- Asana – Created by Facebook executives and originally only used to manage projects at Facebook
Some popular non high-tech project management methods that can be carried out using post-its, markers and pens, or excel include:
- Gantt charts – Originating from the 1800’s, Gantt charts are a visual display of all your tasks, in the sequence they need to be completed
- RACI Matrix – A great method to use to keep track of task responsibility for each individual
- Activity Network Diagram – A project management method that places focus on sequential task accomplishment
Step 6: Exhibit Leadership and Confidence
The most successful project managers are confident and are great leaders; the same can be said about event organizers. We’ve combined leadership and confidence into one section because they’re so interconnected that it can actually be hard to tell the difference. It may be tough to hear this but, not all event organizers are leaders. The one thing that separates these individuals from the rest is confidence. Without confidence in yourself, in your event’s mission, and in your team, you won’t be able to lead others towards the shared vision of your event.
To spot leadership in yourself and others, here are some of the common characteristics found in great leaders:
- Skilled in conflict management
Step 7: Be Flexible
While flexibility might seem to contrast with confidence, they truly do go hand-in-hand. While having confidence helps you to keep to your vision and goals, it also gives you the strength to listen and be flexible. Being flexible is king in event planning as things come up last minute on a regular basis when organizing an event. However, being flexible also means that you’re a team player who has the confidence to listen to others and be flexible in your stance when you’re presented with alternative opinions. Just like in project management, things change last minute with events, and everyone must adapt. But we don’t have to tell you that twice!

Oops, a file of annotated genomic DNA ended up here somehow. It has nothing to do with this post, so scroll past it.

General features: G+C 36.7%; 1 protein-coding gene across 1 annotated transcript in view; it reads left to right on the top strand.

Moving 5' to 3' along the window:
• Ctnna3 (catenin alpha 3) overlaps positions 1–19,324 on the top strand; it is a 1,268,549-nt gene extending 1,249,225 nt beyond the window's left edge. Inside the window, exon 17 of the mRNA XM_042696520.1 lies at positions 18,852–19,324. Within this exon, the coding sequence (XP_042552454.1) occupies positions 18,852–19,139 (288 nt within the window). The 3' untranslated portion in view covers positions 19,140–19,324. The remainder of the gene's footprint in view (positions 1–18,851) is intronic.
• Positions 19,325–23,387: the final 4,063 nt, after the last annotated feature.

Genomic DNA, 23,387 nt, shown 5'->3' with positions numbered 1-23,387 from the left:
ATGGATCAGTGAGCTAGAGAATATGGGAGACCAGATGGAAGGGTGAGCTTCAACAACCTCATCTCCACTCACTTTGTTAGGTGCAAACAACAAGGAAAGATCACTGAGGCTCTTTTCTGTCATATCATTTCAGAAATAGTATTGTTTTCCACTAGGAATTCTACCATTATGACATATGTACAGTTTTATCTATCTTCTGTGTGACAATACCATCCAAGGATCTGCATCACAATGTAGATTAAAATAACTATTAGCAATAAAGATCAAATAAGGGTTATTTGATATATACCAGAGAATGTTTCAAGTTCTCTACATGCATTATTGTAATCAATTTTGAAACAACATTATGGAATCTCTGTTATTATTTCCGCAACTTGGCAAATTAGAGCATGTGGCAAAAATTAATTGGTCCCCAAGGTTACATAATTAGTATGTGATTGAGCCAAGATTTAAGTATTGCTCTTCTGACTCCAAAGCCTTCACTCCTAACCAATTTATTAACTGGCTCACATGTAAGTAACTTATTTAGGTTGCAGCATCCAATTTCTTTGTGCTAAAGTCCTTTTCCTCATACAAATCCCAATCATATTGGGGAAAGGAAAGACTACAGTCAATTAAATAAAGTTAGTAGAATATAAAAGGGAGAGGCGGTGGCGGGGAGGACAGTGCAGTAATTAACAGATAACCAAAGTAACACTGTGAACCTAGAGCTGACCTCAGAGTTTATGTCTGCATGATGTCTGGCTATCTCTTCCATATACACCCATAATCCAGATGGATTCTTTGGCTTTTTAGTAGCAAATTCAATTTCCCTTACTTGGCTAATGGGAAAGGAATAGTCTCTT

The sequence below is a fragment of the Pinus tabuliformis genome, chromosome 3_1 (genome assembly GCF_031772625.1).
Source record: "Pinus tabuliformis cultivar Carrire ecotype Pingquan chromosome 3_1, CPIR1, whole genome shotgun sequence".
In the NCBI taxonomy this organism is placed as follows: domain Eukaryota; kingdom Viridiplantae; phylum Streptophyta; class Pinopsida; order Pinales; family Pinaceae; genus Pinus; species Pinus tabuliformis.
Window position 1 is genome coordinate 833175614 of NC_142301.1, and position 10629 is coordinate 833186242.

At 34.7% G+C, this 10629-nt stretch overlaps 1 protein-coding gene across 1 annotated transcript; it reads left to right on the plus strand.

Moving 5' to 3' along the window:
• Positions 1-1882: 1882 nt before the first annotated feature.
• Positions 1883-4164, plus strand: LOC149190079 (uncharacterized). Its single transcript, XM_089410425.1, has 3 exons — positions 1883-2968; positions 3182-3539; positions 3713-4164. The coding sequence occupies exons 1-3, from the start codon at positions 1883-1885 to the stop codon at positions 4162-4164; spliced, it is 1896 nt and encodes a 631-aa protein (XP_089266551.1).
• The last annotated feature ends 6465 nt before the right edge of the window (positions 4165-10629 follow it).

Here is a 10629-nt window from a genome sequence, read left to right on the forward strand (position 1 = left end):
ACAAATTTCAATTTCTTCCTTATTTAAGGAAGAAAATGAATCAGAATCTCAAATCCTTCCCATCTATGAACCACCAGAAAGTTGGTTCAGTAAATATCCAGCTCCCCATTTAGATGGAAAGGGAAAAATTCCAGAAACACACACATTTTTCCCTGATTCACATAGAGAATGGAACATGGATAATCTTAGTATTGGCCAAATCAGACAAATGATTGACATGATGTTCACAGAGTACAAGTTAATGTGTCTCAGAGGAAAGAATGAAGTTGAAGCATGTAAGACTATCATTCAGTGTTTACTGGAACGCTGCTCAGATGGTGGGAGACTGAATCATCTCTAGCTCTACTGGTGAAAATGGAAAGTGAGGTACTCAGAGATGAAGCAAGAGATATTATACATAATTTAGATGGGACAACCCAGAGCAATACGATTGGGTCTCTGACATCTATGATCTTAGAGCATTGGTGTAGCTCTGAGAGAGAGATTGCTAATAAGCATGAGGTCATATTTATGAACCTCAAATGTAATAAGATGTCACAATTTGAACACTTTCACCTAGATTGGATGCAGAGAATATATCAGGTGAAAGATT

Step 8: Deliver a Great Finished Product
Project managers know that the process is important, but what really matters is the quality of the finished product. In your case, that’s your event! No matter how great (or not so great) things are behind the scenes, the final outcome is what people will remember and talk about. As you spend several months focused on your event, keep in mind the impact that it will have on your attendees. You want them to be reminiscing and talking about it for years.
Step 9: Debrief
In the project management world, debriefing is an important final step in the timeline. Yes, the event is done, the speakers are back in their hometowns, and the photos are online, but the learning is never-ending. Once your event has passed, schedule a meeting with key individuals to celebrate successes and review lessons learned for next time. This is a great time to refine your project management process since you aren’t under the same time crunch you were a few weeks before.
Take it from project managers on how to plan an “effortless” event that attendees will be talking about for years to come.
As you begin your planning process, keep this quote from Stephen Covey, leadership expert, in your mind: “All things are created twice; first mentally; then physically. The key to creativity is to begin with the end in mind, with a vision and a blue print of the desired result.”